The Cayman Islands continues to be one of the world's
top 10 international financial centres. It is the leading
domicile for hedge funds and healthcare captive insurers, as
well as being home to licensed banks from over 40 countries,
including more than 40 of the top 50 banks worldwide. As at
June 2016, total international banking assets and liabilities
were reported as $1.15 trillion and $1.21 trillion,
respectively. These figures comprise cross-border positions in
all currencies and domestic positions in foreign currency.
At the close of 2016, there were 167 licensed banks among
the entities supervised and regulated by the Cayman Islands
Monetary Authority (CIMA). Banks from Europe, South America and
the US represent nearly two-thirds of the banking sector,
followed by Asia, Australia and the Caribbean. As the trend in
increasing global compliance costs continues, international
banks have become increasingly cautious, reducing their risk
profile by withdrawing from certain markets, product lines,
customers and customer segments. This has been most discernible
in the net decrease of European and US bank branches.
To date, the domestic retail banking sector has not
undergone any changes in the composition or services offered.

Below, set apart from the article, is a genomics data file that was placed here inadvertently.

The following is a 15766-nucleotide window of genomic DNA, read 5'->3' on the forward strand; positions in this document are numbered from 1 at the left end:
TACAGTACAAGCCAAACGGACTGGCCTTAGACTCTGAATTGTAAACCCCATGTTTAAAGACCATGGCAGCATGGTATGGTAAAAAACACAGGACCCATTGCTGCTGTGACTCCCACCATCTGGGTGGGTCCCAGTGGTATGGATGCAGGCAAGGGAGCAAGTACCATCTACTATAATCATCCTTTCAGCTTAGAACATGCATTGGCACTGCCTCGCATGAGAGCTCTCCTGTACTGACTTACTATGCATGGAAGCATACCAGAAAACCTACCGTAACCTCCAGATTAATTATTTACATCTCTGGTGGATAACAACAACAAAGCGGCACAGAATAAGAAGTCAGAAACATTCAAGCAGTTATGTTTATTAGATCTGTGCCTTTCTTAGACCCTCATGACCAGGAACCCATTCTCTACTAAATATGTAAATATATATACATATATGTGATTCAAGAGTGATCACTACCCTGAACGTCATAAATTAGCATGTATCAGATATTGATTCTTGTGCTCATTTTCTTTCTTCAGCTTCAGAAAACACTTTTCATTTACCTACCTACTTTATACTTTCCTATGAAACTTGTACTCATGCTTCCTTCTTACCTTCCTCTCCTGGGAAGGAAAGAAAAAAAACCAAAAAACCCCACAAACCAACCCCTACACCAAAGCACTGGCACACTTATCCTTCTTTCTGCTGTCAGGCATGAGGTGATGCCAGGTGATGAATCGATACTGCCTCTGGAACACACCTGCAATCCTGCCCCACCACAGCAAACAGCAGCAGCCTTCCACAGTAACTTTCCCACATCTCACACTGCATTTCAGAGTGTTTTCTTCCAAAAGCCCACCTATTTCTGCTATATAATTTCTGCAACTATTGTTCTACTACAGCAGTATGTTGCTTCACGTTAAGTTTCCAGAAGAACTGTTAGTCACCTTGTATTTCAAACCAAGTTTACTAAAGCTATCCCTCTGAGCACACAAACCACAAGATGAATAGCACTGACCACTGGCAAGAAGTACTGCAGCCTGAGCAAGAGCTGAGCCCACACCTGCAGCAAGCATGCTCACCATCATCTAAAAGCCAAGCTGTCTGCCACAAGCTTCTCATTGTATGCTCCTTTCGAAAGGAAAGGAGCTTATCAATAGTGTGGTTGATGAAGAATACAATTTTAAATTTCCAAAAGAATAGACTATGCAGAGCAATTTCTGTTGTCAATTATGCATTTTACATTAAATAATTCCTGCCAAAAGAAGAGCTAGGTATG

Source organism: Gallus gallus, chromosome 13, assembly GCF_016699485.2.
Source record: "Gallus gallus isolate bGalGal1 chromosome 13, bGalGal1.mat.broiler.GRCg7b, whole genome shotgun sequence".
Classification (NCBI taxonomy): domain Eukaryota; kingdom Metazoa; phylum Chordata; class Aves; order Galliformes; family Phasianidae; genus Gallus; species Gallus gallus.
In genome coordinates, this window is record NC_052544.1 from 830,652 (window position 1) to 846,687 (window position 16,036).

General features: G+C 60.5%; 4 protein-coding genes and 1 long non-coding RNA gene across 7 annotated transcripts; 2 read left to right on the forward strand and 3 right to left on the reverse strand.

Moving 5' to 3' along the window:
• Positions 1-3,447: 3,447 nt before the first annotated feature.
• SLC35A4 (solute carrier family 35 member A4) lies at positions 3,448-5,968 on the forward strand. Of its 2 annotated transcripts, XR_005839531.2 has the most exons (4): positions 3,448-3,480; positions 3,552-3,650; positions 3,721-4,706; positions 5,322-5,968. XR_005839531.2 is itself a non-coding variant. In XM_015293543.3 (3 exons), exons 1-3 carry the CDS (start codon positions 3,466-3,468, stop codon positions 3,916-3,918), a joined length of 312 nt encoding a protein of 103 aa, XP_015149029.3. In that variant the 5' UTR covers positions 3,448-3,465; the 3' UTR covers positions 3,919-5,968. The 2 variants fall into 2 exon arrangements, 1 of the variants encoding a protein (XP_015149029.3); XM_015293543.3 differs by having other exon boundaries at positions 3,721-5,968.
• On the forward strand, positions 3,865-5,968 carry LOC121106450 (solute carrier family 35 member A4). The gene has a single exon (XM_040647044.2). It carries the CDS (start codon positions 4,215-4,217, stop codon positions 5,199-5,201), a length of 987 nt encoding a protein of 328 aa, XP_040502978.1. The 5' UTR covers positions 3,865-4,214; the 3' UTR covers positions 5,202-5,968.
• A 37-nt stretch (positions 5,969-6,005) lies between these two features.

However, the importance of access to international markets
through correspondent banking relationships continues to be
emphasised. The jurisdiction's money service businesses and
smaller banks continue to endure challenges as a result of
de-risking exercises by US correspondent banks in recent years,
as there are few banks in the jurisdiction that are providing
banking services to this sector. CIMA, in partnership with
other local, regional and international stakeholders, remains
actively engaged in dialogue to identify a long-term
As prescribed by the Basel II capital accord the
jurisdiction has maintained a minimum capital adequacy ratio
above the 8% threshold, together with the 10% requirement of
the country's Banks and Trust Companies Law (2015 Revision).
Private and affiliate banks are required to maintain no less
than 15% of regulatory capital and banking subsidiaries are
required to maintain 12%.
In 2016 the country's economic outlook remained positive.
Real GDP growth is forecast at 2.5% for the 2016/2017 fiscal
year and the growth of the financial services sector, which
accounts for approximately 40% of GDP, is estimated at 1.8%, in
comparison to 1.7% during 2015.
International credit rating agency, Moody's Investor
Services, affirmed Cayman's sovereign debt rating as Aa3, and
Aa2 for long-term foreign currency ceiling bonds and notes. In
its February 2017 credit opinion, Moody's attributed the rating
and stable outlook to a very high GDP-per-capita, a
comparatively low and falling government debt burden, and a
strong institutional framework with broad consensus on
macroeconomic policies and fiscal oversight by the United
Kingdom. The country's high economic development is forecast to
grow at an average rate of 2.6% over the 2016-2018 period, and
GDP per capita is noted as significantly higher than the median
for Aa-rated countries. The rating agency anticipates continued
budget surpluses, averaging 1.8% of GDP for 2017 and 2018, and
a further decrease in the government's debt burden.
To uphold Cayman's reputation as a global leading financial
services centre, CIMA will continue to assess the
jurisdiction's regulatory framework on an ongoing basis to
ensure successful compliance with international best